What’s the point of a covered bridge?

By Heidi Campbell-Shoaf, Former Executive Director, Historical Society of Frederick County | Photography by Turner Photography Studio | Posted on 07.11.13 – I've Been Meaning to Ask, Insider, Lifestyles, Q&A

Bridge building technology favored stone or masonry bridges for heavy loads up until the late 1700s, when the combination of plentiful timber and engineering in the United States led to the development of the wooden trussed bridge. The problem was that the wood exposed to weather rotted.

The wooden floor of the bridge wasn’t a concern since it could be replaced fairly easily with the right size plank, but the structural members were much more difficult to repair if they deteriorated. So, utilizing the truss structure already present on the bridge, a roof was added. By the middle of the 1800s, wrought and cast iron (and later steel) started to replace wood for bridges, though often you will find the floor of the bridge still being made of wood.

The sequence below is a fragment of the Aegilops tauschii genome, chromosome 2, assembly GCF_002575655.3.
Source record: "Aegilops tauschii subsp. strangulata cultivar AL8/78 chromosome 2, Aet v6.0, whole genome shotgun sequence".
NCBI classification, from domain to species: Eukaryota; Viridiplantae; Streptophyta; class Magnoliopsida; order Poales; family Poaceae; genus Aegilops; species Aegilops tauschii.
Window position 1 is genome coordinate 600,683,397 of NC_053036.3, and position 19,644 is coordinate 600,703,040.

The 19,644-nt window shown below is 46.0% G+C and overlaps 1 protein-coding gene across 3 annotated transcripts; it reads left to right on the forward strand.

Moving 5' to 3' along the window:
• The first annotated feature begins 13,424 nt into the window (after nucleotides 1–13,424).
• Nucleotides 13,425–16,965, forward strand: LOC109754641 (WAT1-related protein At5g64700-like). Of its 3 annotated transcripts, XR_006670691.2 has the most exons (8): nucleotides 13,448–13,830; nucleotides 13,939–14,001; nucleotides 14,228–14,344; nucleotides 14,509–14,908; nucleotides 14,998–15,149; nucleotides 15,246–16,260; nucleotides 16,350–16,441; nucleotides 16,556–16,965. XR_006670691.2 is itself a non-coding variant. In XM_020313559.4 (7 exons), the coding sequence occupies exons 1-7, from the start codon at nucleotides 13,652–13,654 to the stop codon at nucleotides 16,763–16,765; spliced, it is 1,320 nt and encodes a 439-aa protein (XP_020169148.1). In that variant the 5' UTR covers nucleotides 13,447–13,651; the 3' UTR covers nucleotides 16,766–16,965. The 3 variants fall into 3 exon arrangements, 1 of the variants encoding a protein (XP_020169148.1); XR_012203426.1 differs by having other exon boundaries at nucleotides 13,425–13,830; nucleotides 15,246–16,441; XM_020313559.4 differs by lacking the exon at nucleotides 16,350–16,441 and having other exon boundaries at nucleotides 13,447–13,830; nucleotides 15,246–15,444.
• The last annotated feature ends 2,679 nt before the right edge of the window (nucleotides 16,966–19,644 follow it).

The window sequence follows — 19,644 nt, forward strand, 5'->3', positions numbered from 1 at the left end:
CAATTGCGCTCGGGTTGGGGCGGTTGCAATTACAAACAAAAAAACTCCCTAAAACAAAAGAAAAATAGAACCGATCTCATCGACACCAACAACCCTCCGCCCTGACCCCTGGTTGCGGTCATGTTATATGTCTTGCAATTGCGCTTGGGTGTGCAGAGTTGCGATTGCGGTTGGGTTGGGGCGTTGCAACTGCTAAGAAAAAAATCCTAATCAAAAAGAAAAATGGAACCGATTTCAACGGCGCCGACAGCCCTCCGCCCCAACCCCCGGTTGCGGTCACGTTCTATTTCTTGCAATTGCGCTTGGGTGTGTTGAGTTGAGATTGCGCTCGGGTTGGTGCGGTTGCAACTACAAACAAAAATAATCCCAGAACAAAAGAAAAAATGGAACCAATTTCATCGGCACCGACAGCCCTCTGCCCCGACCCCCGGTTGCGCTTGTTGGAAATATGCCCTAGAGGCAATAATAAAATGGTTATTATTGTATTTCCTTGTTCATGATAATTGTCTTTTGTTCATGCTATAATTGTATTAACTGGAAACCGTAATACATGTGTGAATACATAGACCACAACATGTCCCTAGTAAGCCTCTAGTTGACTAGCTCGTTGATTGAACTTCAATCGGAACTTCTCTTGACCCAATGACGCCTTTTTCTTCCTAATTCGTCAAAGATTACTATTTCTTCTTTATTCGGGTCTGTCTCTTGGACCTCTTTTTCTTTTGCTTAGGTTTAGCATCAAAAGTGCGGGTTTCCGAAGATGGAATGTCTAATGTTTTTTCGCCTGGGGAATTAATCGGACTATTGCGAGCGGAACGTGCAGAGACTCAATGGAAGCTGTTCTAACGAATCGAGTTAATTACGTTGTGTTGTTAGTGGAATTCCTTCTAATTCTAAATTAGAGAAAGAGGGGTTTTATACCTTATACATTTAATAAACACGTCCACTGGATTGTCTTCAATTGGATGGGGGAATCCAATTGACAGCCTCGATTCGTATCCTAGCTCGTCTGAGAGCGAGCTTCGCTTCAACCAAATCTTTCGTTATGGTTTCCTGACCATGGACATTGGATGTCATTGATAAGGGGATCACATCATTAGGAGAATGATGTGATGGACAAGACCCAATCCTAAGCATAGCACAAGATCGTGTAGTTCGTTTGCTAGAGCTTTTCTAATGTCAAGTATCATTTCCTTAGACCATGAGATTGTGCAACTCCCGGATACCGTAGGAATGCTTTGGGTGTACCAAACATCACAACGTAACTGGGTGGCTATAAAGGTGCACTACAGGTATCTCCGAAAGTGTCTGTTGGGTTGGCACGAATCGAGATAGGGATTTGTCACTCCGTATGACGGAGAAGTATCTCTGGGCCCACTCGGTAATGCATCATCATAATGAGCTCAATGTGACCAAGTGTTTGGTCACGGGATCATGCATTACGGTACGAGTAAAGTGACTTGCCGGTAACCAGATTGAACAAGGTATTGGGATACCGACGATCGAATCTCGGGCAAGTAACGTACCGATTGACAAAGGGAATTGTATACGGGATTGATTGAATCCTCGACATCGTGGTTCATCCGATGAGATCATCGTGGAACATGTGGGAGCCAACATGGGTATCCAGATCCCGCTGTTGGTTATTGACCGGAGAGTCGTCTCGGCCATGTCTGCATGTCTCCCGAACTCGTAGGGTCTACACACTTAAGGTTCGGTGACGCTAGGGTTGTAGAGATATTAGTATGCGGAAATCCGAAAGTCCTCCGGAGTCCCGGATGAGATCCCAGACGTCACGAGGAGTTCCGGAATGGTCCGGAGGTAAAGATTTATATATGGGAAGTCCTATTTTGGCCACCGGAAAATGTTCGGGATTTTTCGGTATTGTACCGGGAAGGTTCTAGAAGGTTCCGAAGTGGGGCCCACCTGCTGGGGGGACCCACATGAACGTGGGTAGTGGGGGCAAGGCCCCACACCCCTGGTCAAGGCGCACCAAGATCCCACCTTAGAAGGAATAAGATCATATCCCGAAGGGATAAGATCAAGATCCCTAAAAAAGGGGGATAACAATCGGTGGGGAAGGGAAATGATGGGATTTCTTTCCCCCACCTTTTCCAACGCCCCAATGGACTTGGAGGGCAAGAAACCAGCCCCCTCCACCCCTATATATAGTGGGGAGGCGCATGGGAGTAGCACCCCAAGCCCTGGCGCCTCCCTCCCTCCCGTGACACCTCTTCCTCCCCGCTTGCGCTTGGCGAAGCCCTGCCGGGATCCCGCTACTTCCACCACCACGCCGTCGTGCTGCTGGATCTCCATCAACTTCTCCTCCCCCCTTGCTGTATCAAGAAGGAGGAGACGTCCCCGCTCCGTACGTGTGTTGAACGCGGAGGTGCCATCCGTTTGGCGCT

Interestingly, covered bridges were a challenge in the winter, since travel in snow often meant switching from horse drawn carriage to horse drawn sleigh. Since the bridge had a roof, straw and snow would be brought in and spread over the bridge floor so sleighs could cross.

Frederick County has three covered bridges—half of the total still standing in Maryland, which once boasted 52. Local bridges include Roddy Road Bridge, Utica Bridge and Loy’s Station Bridge.